I love doing this. It plunges me into the atmosphere of my scene, and I hope it does the same for the reader. I have extremely eclectic tastes in music, so it’s a lot of fun peppering my writing with just the right note to insert at the right moment. Check out book one, Ursus Borealis, for a great scene with Andras and Selena, while she’s wearing a t-shirt with SRV’s beat up Stratocaster stretched across her… chest.
My husband and I were going down memory lane over breakfast and discussing the concert-going highlights of our youth. He has vivid flashbacks of “Terrible Ted” at the Sacramento Memorial Auditorium in ’79. Yes, decades later, he is still grateful for witnessing in person Ted Nugent leaping 15 feet off stacked amplifiers as they swayed precariously under him, landing in clouds of backlit smoke, while tearing out “the riff of all time.”
As we talked and he described it just today, I found this newspaper clipping and it reports it just like he remembers. Made his day. Who said music doesn’t leave a life-long impression? Of course, our parents did not in any way think this was music. “You’re going to see Terrible Who?” (Actually, I think that moniker comes later in his career. His personal life was as shocking as his music. If it still is… I wouldn’t know. But he’s still killing that riff.)
Granted, our combined excursions weren’t extensive, which makes the handful we managed to partake in more special. I think my highlight was David Bowie at the Oakland Coliseum in ‘83 for his Serious Moonlight Tour. We were smack in the middle of the huge field, and Mr. Bowie was a speck, but his penchant for drama came through… Bowie performing MacBeth… and singing? Oh yeah!
Or is it that they are tortured souls? No matter how dark the pod person is that was seeded in my brain by alien’s with questionable intent, I can’t seem to allow them to be pure evil. Is that a flaw in me, the creator, or just the way my pod people want to grow? Are the aliens in the universe trying to tell me something?
No matter the reason, my vampires, faeries, shifters, or megalomaniac aliens are a hell of a lot of fun to write.
Is there a rule that they must always be the monsters humans are driven to slay? Or can they simply be tortured souls forced into circumstances requiring evil deeds, always searching for a way out? An inspiration to the human struggle? I don’t think I’m alone in the desire to make my pod people redeemable. So many fabulous characters in fiction follow that path. So, I won’t feel guilty if my fingers push out a story over my keyboard with a light at the end of the tunnel… but the story isn’t finished yet…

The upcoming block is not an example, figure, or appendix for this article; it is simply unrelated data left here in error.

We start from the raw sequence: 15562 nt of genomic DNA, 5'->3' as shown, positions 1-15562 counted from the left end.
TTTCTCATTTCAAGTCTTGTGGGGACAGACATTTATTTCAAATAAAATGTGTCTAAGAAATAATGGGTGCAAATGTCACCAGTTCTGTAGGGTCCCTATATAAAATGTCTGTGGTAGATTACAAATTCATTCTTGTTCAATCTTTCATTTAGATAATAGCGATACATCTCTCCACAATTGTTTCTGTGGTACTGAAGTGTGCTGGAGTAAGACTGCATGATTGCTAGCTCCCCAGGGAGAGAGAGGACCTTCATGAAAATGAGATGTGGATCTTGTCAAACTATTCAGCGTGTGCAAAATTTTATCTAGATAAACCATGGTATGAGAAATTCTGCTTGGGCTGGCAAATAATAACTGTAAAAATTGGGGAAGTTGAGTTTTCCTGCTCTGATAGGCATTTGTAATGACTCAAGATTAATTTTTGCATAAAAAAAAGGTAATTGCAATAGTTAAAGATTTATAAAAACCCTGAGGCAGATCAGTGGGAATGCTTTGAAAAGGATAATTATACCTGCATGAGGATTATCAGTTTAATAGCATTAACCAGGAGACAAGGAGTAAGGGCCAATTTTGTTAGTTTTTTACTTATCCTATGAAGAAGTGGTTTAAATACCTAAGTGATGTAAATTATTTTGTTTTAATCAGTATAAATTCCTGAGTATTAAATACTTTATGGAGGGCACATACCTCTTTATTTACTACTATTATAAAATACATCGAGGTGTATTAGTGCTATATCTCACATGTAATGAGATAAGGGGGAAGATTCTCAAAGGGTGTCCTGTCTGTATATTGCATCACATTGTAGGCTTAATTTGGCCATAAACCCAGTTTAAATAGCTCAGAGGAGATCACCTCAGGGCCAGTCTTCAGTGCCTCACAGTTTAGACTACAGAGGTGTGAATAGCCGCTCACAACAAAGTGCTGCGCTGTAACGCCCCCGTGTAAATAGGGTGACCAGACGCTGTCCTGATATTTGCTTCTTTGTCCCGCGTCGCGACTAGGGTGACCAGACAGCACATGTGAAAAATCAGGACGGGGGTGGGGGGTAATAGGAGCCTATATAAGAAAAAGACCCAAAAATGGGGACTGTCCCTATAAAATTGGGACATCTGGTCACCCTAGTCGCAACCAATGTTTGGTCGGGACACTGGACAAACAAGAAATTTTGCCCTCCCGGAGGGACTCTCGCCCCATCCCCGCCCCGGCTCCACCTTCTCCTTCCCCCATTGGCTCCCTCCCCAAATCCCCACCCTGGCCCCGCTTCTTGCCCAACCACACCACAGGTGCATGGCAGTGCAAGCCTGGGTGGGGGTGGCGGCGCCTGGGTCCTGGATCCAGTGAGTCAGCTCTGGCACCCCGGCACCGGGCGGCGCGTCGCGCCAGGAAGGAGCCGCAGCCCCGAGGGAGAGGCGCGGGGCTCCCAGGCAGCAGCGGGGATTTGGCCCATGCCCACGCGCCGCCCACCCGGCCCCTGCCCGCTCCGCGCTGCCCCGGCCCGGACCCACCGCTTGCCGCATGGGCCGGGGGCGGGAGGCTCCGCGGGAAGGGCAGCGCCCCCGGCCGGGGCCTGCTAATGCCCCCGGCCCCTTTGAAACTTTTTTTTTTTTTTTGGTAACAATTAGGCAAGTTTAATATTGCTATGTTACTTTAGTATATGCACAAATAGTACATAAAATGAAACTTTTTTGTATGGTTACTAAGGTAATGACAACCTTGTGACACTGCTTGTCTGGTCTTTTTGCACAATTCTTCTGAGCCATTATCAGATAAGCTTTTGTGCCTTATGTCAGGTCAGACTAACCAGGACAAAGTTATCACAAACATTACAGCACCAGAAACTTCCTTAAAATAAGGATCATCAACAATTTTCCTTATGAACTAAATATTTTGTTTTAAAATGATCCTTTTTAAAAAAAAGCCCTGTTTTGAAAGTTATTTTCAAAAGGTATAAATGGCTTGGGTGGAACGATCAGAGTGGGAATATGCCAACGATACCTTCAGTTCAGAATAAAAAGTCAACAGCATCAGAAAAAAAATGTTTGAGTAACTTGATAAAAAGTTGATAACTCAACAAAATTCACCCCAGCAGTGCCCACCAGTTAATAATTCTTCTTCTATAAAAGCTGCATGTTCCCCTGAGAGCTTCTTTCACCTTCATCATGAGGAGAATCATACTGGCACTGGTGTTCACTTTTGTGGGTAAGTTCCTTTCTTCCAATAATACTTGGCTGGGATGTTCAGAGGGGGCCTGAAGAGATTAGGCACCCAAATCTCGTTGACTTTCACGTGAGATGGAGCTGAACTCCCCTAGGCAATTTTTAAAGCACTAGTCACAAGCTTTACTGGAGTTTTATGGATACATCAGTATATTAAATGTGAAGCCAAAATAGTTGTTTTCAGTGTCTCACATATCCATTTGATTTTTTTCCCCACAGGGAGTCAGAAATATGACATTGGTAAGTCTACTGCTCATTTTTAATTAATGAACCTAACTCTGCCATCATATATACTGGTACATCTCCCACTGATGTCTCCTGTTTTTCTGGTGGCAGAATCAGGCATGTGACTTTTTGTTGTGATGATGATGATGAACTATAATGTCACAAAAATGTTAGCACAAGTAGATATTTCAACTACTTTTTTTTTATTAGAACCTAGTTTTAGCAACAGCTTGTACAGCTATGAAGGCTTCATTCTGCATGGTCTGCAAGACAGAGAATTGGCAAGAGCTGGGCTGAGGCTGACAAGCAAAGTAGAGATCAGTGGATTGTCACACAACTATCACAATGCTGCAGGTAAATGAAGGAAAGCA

Click here for a wonderful poem encapsulating the human experience by Dr. Marie Dezelic that I just happened to find in a Google search. A snippet follows:
In that lonely place where no other human can actually accompany him. He is never fully understood to the capacity he wants or imagines he can be.dr. Marie dezelic
I am excited to share that I submitted my first attempt at pure horror in tiny bits for a 100-word horror short story submission to Shacklebound Books, a small press that publishes anthologies and collections in the science fiction, fantasy, and horror genres. Check them out. I have no idea if my three stories about vampire brothers will be accepted, possibly not dark enough, but I’ll keep you posted and share them when I’m able.
It was a totally fun exercise, never-the-less. Fingers crossed!
For my published stories populated with redeemable… maybe… monster pod people, click here. I’d love to know if you think they should have a light at the end of their tunnels.
In The Starlight Chronicles, my protagonist has a destiny, like all marked maidens before her. But in this 300-year cycle, things are different. The moon goddesses of Anurash are using their influence to bring about a change that has been a long time coming. Selena Aires is their vehicle. But because free will plays a part in destiny, they must allow her choices. Will she answer their hope or follow her own path?
One of those intriguing paths is aligning with the destiny of a conflicted alien prince, Aviel Enair, the most powerful of three alien princes banished to Earth thousands of years ago. Everything with Selena happens in threes, good, bad, or somewhere in between.
You will meet Aviel, a prince you’re never quite sure you’re supposed to hate, in Books One and Two. He’s one of my many characters I affectionately refer to as pod people in my blogs about character development.
Meanwhile, enjoy this teaser from Book Three, Tigris Vetus, coming soon. And thanks for letting me experiment with sharing my TikTok videos.